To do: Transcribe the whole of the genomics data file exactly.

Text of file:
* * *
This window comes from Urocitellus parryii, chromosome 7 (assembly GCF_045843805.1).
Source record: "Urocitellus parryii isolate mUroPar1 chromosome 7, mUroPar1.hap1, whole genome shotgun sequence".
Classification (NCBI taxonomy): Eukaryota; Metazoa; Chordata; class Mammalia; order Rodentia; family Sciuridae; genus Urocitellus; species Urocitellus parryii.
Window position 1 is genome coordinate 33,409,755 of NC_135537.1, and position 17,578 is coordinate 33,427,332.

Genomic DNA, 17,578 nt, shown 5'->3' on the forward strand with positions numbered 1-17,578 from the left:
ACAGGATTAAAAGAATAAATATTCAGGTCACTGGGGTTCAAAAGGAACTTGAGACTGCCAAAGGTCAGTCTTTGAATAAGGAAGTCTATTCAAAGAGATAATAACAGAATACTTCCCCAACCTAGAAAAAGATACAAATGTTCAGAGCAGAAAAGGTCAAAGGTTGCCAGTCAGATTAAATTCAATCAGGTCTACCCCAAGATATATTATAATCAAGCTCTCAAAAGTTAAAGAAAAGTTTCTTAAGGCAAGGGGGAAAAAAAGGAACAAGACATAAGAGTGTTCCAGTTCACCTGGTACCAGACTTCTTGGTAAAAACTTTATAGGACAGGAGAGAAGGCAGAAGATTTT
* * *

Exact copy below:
This window comes from Urocitellus parryii, chromosome 7 (assembly GCF_045843805.1).
Source record: "Urocitellus parryii isolate mUroPar1 chromosome 7, mUroPar1.hap1, whole genome shotgun sequence".
Classification (NCBI taxonomy): Eukaryota; Metazoa; Chordata; class Mammalia; order Rodentia; family Sciuridae; genus Urocitellus; species Urocitellus parryii.
Window position 1 is genome coordinate 33,409,755 of NC_135537.1, and position 17,578 is coordinate 33,427,332.

Genomic DNA, 17,578 nt, shown 5'->3' on the forward strand with positions numbered 1-17,578 from the left:
ACAGGATTAAAAGAATAAATATTCAGGTCACTGGGGTTCAAAAGGAACTTGAGACTGCCAAAGGTCAGTCTTTGAATAAGGAAGTCTATTCAAAGAGATAATAACAGAATACTTCCCCAACCTAGAAAAAGATACAAATGTTCAGAGCAGAAAAGGTCAAAGGTTGCCAGTCAGATTAAATTCAATCAGGTCTACCCCAAGATATATTATAATCAAGCTCTCAAAAGTTAAAGAAAAGTTTCTTAAGGCAAGGGGGAAAAAAAGGAACAAGACATAAGAGTGTTCCAGTTCACCTGGTACCAGACTTCTTGGTAAAAACTTTATAGGACAGGAGAGAAGGCAGAAGATTTT